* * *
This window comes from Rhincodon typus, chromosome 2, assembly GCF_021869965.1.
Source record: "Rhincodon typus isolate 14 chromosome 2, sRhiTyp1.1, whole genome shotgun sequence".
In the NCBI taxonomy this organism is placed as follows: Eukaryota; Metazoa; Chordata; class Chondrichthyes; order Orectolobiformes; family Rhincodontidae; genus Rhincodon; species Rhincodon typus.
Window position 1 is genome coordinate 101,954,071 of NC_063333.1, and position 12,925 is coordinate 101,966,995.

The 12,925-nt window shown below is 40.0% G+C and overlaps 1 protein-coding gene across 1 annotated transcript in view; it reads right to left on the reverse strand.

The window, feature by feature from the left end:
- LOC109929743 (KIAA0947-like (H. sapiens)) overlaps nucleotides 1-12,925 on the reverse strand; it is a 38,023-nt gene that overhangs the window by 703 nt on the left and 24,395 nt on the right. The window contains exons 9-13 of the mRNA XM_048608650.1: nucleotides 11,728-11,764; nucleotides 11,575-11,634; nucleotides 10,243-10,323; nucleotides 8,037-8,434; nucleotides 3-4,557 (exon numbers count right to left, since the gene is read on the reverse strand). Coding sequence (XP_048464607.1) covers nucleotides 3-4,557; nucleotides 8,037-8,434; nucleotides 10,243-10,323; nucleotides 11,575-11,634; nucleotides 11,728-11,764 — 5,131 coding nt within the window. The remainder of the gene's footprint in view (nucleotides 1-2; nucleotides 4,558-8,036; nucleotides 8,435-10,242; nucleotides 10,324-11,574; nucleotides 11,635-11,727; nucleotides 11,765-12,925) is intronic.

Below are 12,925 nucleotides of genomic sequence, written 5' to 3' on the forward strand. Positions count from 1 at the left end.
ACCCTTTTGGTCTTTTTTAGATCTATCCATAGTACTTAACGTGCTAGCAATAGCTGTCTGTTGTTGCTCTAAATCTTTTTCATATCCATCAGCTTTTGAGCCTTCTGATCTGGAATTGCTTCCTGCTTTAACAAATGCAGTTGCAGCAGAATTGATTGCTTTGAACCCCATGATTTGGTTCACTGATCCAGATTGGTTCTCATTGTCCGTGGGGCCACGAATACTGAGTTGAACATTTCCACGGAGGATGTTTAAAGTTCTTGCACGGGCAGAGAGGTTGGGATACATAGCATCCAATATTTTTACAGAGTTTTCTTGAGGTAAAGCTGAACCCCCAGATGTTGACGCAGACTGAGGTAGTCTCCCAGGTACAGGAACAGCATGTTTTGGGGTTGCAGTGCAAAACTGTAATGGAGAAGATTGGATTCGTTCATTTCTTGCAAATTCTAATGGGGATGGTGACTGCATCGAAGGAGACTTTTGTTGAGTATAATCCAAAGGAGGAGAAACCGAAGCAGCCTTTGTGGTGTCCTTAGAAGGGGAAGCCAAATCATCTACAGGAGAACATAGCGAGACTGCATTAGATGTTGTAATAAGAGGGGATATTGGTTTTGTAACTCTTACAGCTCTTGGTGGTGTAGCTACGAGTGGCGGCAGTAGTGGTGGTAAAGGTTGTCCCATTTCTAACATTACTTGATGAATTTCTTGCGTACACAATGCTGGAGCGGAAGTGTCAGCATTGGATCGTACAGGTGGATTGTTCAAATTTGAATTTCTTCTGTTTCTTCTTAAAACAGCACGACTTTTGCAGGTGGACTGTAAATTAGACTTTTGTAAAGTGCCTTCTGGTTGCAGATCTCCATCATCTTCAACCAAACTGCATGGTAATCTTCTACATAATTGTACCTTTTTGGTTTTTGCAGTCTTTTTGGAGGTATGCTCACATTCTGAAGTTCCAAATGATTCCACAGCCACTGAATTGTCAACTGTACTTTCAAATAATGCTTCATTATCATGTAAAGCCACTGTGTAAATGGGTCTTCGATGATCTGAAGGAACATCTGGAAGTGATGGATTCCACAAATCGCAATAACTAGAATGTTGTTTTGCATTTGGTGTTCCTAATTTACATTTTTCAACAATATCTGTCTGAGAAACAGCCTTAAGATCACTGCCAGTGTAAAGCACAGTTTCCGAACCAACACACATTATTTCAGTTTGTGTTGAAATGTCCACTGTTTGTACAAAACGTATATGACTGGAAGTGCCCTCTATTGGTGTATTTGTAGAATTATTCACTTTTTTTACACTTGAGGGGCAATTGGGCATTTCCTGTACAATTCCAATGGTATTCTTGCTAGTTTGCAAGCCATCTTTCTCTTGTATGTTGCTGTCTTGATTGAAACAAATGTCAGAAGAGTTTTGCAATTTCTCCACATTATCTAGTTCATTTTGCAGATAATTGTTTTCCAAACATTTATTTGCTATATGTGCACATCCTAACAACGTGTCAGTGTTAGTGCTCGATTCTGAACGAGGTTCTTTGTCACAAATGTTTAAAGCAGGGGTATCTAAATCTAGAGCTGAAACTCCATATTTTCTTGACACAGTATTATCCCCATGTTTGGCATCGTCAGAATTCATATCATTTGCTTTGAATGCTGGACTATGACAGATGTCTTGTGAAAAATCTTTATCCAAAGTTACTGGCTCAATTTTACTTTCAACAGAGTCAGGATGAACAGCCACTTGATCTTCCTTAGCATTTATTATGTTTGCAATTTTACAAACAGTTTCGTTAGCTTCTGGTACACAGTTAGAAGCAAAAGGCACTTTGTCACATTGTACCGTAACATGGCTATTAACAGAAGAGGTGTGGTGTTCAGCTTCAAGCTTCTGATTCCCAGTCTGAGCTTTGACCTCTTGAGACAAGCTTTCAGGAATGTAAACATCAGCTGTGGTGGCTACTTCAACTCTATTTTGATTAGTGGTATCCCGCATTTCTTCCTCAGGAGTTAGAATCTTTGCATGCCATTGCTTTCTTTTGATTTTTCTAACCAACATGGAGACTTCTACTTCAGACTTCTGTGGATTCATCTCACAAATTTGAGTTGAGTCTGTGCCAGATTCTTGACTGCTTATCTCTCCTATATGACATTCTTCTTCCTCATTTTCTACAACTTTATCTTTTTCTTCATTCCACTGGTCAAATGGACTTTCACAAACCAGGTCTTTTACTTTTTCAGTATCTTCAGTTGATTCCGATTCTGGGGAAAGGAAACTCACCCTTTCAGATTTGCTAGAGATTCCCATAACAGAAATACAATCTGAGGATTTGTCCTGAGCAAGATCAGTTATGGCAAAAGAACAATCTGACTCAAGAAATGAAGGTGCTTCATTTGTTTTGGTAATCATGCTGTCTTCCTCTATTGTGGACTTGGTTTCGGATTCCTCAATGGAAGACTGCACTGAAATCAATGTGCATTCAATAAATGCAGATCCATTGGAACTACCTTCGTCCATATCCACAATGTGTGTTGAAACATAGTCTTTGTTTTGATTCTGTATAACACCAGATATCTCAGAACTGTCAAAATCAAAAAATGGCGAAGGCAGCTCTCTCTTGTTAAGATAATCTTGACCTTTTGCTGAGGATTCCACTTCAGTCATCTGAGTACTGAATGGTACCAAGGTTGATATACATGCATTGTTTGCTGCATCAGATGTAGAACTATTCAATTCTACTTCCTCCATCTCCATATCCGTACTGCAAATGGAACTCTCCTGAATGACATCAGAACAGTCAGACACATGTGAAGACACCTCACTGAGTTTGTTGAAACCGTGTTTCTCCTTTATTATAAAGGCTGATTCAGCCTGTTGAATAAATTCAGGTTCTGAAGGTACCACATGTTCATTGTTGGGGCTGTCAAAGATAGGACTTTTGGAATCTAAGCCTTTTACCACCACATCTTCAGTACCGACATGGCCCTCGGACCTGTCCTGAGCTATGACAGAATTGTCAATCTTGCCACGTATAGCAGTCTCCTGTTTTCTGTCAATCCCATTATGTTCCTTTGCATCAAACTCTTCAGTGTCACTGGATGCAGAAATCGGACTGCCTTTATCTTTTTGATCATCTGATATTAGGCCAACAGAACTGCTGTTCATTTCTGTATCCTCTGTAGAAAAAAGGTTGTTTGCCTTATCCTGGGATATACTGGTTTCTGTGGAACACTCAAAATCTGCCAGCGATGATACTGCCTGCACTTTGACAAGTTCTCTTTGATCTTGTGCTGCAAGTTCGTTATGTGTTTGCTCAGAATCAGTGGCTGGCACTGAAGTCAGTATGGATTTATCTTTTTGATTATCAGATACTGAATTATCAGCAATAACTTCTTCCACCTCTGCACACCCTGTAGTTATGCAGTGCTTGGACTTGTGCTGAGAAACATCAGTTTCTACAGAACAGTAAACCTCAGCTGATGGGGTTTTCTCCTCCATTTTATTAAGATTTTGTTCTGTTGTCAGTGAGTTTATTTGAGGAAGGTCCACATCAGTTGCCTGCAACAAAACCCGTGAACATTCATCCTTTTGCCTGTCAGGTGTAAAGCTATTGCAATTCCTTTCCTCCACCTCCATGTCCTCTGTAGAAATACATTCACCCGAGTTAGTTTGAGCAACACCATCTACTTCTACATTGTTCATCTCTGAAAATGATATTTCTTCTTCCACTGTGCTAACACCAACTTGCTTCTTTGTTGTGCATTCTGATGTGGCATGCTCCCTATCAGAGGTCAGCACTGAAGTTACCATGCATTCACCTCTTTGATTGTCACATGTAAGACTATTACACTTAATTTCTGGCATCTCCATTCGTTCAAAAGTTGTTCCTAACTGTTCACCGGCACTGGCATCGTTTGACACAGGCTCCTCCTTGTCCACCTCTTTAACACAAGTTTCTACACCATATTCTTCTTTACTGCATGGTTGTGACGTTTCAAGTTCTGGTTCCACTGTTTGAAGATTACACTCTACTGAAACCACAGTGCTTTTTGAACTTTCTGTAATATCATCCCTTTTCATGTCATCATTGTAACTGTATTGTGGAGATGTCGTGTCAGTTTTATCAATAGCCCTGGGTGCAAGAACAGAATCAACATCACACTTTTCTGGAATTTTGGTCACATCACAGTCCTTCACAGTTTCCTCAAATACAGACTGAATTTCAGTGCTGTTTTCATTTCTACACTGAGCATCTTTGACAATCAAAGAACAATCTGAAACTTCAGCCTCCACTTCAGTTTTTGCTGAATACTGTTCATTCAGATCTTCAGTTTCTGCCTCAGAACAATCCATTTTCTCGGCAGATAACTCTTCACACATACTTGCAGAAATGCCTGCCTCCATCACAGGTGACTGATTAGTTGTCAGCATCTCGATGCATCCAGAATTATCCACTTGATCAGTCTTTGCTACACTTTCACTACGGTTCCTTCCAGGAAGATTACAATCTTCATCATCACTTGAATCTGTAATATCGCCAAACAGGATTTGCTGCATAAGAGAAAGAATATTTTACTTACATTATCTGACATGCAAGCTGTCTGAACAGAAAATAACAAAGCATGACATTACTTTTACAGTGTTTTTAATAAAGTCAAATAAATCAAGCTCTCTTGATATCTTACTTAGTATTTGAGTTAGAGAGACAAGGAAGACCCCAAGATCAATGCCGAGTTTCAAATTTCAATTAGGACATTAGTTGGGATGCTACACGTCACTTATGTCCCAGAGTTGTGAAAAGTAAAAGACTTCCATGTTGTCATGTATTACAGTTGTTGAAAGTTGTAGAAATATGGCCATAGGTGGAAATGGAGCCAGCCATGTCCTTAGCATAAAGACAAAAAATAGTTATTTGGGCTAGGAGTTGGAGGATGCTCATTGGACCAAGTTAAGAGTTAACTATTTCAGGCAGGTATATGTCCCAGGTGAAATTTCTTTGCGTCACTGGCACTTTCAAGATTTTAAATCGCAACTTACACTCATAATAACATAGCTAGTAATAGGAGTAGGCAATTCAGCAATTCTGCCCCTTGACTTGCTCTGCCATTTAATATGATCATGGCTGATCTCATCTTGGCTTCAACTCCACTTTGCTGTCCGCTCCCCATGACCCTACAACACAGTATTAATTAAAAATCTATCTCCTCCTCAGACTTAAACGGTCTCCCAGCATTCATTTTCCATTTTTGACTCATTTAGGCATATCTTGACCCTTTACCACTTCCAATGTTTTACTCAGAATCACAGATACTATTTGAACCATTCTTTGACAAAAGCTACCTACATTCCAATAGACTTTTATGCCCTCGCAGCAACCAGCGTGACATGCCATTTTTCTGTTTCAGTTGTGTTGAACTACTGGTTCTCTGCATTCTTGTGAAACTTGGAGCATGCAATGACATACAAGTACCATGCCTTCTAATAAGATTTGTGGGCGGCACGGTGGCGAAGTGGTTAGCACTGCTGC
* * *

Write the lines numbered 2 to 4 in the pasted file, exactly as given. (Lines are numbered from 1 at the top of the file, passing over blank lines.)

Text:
Source record: "Rhincodon typus isolate 14 chromosome 2, sRhiTyp1.1, whole genome shotgun sequence".
In the NCBI taxonomy this organism is placed as follows: Eukaryota; Metazoa; Chordata; class Chondrichthyes; order Orectolobiformes; family Rhincodontidae; genus Rhincodon; species Rhincodon typus.
Window position 1 is genome coordinate 101,954,071 of NC_063333.1, and position 12,925 is coordinate 101,966,995.